Incidentally, the same keys are used for digital signatures. In this case, the private key is used to sign the email and the public key to verify the signature.

Disadvantages of the two encryption methods

In order to settle the issue of which type of encryption is better suited to email archiving, we need to look at the disadvantages of the two processes in more detail, as both client-based and server-based encryption are feasible:

Disadvantages of client-based encryption:

  • Introducing this type of encryption system can be extremely complex and entail high administrative costs (e.g. for training all users).
  • A great deal of time and effort may be spent on resolving recurrent user IT administration issues, for instance in relation to signature error messages, key handling, or expired certificates.
  • There is no comprehensive SPAM or virus protection, as encrypted emails cannot be vetted and can, therefore, constitute a security risk when they enter the corporate environment unchecked.
  • Either the user keys must be stored at a central location or every email has to be additionally (doubly) encrypted with a main key.
  • There is no enterprise-wide, robust security system, as each individual user can decide how strictly he or she complies with corporate policies on encrypting confidential information. Users may simply forget the encryption process altogether, leading to emails being sent in unencrypted form.
  • Another risk factor for the company is that a lost encryption key cannot be restored. This may give rise to legal risks with respect to emails, as the loss of a key could prevent some archived emails from being examined.
  • The forwarding of emails could also prove problematic if this compromises the integrity of the encrypted part of the message.
  • The fact that the emails are backed up and archived in encrypted form might contravene statutory regulations due, among other things, to their restricted readability. Nor would it be possible to search for the content of an encrypted email in the archive.
  • If a user is absent due to vacation or illness, has left the company in the meantime, or if a new private key has been generated for any reason, the content of an archived email can no longer be accessed.

Disadvantages of server-based encryption:

  • There may be the risk of a man-in-the-middle (MITM) attack. However, it is easy to minimize the risk of a successful attack of this nature via the additional use of transport encryption between client and server.
  • This requires an appropriate infrastructure or the use of a service provider.

Email Encryption

Our conclusion

Despite several disadvantages, email encryption is useful and necessary for certain types of company. Client-based encryption can entail a number of complications – for example when it comes to email archiving, however. We, therefore, recommend the use of server-based email encryption.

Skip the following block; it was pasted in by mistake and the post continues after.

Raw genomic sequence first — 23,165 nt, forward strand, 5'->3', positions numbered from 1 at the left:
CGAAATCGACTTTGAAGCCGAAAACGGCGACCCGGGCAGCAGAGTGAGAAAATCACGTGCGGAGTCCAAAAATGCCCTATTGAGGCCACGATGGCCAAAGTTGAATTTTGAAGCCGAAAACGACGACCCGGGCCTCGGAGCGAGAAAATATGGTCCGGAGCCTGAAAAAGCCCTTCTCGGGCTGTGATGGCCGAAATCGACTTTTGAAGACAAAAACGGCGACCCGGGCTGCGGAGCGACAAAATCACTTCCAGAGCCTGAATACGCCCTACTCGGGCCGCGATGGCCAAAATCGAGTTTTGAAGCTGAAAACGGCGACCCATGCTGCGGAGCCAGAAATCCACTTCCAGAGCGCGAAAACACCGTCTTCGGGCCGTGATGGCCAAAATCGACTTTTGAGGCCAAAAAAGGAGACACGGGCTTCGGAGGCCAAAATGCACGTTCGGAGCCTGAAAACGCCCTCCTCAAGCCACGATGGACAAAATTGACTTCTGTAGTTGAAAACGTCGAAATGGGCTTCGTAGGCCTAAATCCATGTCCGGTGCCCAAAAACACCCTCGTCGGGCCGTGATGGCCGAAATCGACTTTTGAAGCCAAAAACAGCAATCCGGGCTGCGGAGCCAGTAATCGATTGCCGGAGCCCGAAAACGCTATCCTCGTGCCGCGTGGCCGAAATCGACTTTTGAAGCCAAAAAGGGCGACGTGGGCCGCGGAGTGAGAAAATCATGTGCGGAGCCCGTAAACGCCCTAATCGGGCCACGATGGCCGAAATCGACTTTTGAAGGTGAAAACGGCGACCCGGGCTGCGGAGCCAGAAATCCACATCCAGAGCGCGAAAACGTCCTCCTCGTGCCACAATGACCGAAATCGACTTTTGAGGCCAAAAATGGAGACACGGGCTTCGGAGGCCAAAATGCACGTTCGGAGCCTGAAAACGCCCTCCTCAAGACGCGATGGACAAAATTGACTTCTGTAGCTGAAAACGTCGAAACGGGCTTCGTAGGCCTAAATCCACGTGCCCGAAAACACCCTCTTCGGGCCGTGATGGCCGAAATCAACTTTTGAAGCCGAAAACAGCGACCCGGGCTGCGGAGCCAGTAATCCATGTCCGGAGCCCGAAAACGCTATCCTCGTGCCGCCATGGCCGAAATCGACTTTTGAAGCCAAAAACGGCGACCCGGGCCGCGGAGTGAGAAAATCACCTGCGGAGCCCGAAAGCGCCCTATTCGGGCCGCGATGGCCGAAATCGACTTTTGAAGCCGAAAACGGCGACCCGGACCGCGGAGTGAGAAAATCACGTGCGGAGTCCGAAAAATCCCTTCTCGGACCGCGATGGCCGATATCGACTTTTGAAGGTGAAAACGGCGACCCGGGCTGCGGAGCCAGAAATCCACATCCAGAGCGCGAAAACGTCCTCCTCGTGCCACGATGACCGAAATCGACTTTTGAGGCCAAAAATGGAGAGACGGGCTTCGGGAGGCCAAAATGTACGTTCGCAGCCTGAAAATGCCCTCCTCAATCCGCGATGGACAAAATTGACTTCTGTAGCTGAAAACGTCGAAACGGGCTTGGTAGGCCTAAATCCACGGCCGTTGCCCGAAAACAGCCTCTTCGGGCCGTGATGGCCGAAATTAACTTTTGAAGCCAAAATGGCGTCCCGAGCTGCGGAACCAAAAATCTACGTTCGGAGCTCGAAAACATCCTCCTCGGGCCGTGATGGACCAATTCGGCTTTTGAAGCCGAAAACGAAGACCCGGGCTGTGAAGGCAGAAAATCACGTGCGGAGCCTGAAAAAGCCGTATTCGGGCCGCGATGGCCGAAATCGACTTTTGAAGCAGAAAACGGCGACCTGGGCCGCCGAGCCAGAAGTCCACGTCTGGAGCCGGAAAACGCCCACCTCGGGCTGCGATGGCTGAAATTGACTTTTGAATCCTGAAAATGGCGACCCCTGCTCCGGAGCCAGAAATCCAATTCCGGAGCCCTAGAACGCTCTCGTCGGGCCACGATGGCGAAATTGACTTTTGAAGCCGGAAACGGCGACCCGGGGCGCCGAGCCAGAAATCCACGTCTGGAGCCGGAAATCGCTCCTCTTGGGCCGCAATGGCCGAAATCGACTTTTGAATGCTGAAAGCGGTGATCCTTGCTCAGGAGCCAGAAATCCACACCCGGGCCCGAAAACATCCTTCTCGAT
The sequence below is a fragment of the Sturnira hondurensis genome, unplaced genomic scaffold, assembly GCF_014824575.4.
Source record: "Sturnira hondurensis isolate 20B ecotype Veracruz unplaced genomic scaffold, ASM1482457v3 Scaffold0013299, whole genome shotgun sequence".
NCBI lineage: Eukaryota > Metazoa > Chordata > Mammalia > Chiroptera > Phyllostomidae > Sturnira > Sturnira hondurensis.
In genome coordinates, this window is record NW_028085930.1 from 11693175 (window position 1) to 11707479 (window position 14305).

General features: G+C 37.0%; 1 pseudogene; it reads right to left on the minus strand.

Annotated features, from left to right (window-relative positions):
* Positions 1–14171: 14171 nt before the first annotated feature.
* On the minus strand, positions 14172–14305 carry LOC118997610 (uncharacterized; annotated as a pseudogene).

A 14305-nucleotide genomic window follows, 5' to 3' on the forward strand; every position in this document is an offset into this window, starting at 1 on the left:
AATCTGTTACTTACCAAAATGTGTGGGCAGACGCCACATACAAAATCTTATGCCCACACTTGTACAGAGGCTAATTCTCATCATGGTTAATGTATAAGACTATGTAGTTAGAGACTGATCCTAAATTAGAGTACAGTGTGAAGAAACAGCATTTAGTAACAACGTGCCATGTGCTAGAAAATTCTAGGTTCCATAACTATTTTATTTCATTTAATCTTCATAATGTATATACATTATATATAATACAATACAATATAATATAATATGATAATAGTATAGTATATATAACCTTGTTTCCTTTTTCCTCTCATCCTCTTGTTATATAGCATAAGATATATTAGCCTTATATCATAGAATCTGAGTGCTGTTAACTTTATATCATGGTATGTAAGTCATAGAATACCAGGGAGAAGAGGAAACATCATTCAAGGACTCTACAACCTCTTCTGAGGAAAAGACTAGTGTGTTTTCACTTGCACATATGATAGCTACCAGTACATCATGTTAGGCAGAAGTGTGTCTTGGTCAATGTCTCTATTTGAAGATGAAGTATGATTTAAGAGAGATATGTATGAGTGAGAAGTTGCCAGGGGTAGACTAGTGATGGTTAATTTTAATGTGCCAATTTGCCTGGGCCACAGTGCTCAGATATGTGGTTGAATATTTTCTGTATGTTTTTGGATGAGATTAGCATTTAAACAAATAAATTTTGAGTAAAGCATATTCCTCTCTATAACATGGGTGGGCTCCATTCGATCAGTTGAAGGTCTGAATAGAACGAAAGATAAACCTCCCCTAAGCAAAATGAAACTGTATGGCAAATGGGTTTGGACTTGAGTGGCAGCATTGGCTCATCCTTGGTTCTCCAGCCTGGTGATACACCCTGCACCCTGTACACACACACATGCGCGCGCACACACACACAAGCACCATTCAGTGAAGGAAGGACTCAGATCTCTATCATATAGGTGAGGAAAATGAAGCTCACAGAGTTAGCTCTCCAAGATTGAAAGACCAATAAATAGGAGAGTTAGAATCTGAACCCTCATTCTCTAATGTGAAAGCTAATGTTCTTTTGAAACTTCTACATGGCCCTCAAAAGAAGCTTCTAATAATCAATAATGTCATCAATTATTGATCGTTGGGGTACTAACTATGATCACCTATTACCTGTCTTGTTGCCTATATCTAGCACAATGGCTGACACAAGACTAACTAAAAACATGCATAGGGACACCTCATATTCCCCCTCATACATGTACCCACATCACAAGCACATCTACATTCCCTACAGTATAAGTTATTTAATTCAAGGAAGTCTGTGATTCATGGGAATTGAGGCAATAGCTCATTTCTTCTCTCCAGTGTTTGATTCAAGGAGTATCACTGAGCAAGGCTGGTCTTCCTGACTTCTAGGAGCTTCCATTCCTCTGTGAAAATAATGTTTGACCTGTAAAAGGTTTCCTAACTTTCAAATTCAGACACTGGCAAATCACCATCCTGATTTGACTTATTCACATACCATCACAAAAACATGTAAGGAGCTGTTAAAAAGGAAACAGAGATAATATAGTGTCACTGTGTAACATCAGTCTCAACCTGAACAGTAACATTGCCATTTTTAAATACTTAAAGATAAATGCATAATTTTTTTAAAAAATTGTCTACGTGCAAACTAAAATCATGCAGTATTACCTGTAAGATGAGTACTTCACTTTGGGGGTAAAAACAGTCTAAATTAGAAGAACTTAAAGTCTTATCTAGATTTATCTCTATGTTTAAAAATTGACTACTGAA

To sum up, server-based encryption offers the following key advantages:

  • A spam and virus check can be performed before the email enters the corporate environment.
  • This solution allows archiving and indexing in the email archive, for example with the email archiving solution MailStore Server.
  • All users can access emails in unencrypted form.
  • The user is not directly involved in either the encryption or the decryption process, thereby ensuring that the data remains secure.

Sponsored by MailStore Software

Images: Shutterstock

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1 thought on “Email encryption and email archiving: How can the two be combined?”

  1. I do agree with your post that encryption is a must for mitigating the damage caused by breaches and data loss, and the use of an archiving solution such as MailStore or any other well-known archiving solution would be beneficial to any companies.

    However, I strongly disagree that gateway encryption should be preferred over end-to-end encryption. most of the disadvantages you mentioned about end-to-end encryption are solved by different providers and products. The below article by Sam Andoni (CTO and specialist in PKI )and Fred Sadler, who was the director for the Freedom of Information Act and Privacy Act office describes the same concern about end-to-end encryption but provides answers and workaround for mostly all the concerns, sighting a product by Zeva Inc. as an example.

    Also, several compliance Acts such as HIPAA enforces the use of end-to-end encryption from sender to recipient.

    At the end of your email, you concluded that server-based encryption will allow for spam and virus check and give the ability for archiving solutions to read and index emails. While this is true, but it is also true for end-to-end encrypted emails using the proper decryption software, to create an ultimate bundle that enables end-to-end encryption while retain the capability to support eDiscovery and FOIA requests.